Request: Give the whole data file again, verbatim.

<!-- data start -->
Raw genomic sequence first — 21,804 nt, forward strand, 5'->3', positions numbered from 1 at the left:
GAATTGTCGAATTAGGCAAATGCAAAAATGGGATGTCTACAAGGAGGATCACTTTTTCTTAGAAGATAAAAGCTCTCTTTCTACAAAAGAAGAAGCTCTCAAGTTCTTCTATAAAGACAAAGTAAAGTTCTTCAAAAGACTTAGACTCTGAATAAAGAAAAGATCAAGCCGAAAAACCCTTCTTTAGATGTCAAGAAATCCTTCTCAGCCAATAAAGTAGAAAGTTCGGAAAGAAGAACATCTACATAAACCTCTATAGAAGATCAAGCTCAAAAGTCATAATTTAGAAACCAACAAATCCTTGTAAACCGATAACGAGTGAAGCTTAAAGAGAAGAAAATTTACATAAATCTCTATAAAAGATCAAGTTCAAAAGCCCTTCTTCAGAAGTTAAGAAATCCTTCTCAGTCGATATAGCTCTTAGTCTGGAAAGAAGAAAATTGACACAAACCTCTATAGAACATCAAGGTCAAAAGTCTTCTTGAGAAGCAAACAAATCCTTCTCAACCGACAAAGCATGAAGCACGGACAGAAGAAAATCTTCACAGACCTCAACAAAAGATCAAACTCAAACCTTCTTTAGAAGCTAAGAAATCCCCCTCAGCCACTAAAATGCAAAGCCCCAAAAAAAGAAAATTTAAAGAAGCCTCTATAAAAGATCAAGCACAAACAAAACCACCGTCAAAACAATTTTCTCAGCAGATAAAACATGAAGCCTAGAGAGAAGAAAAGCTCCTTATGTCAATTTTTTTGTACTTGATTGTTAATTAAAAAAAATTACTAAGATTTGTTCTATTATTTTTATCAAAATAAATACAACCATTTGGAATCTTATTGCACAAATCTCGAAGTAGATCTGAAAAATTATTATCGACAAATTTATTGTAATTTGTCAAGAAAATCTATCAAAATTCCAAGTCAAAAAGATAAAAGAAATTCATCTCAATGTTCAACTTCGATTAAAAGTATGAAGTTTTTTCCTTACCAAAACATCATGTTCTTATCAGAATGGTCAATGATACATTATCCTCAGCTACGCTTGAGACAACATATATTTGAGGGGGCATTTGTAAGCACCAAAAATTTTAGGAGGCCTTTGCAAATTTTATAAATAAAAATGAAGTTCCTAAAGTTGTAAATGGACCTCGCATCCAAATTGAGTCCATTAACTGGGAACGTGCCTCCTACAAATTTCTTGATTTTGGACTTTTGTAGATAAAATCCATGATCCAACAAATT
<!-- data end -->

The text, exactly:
Raw genomic sequence first — 21,804 nt, forward strand, 5'->3', positions numbered from 1 at the left:
GAATTGTCGAATTAGGCAAATGCAAAAATGGGATGTCTACAAGGAGGATCACTTTTTCTTAGAAGATAAAAGCTCTCTTTCTACAAAAGAAGAAGCTCTCAAGTTCTTCTATAAAGACAAAGTAAAGTTCTTCAAAAGACTTAGACTCTGAATAAAGAAAAGATCAAGCCGAAAAACCCTTCTTTAGATGTCAAGAAATCCTTCTCAGCCAATAAAGTAGAAAGTTCGGAAAGAAGAACATCTACATAAACCTCTATAGAAGATCAAGCTCAAAAGTCATAATTTAGAAACCAACAAATCCTTGTAAACCGATAACGAGTGAAGCTTAAAGAGAAGAAAATTTACATAAATCTCTATAAAAGATCAAGTTCAAAAGCCCTTCTTCAGAAGTTAAGAAATCCTTCTCAGTCGATATAGCTCTTAGTCTGGAAAGAAGAAAATTGACACAAACCTCTATAGAACATCAAGGTCAAAAGTCTTCTTGAGAAGCAAACAAATCCTTCTCAACCGACAAAGCATGAAGCACGGACAGAAGAAAATCTTCACAGACCTCAACAAAAGATCAAACTCAAACCTTCTTTAGAAGCTAAGAAATCCCCCTCAGCCACTAAAATGCAAAGCCCCAAAAAAAGAAAATTTAAAGAAGCCTCTATAAAAGATCAAGCACAAACAAAACCACCGTCAAAACAATTTTCTCAGCAGATAAAACATGAAGCCTAGAGAGAAGAAAAGCTCCTTATGTCAATTTTTTTGTACTTGATTGTTAATTAAAAAAAATTACTAAGATTTGTTCTATTATTTTTATCAAAATAAATACAACCATTTGGAATCTTATTGCACAAATCTCGAAGTAGATCTGAAAAATTATTATCGACAAATTTATTGTAATTTGTCAAGAAAATCTATCAAAATTCCAAGTCAAAAAGATAAAAGAAATTCATCTCAATGTTCAACTTCGATTAAAAGTATGAAGTTTTTTCCTTACCAAAACATCATGTTCTTATCAGAATGGTCAATGATACATTATCCTCAGCTACGCTTGAGACAACATATATTTGAGGGGGCATTTGTAAGCACCAAAAATTTTAGGAGGCCTTTGCAAATTTTATAAATAAAAATGAAGTTCCTAAAGTTGTAAATGGACCTCGCATCCAAATTGAGTCCATTAACTGGGAACGTGCCTCCTACAAATTTCTTGATTTTGGACTTTTGTAGATAAAATCCATGATCCAACAAATT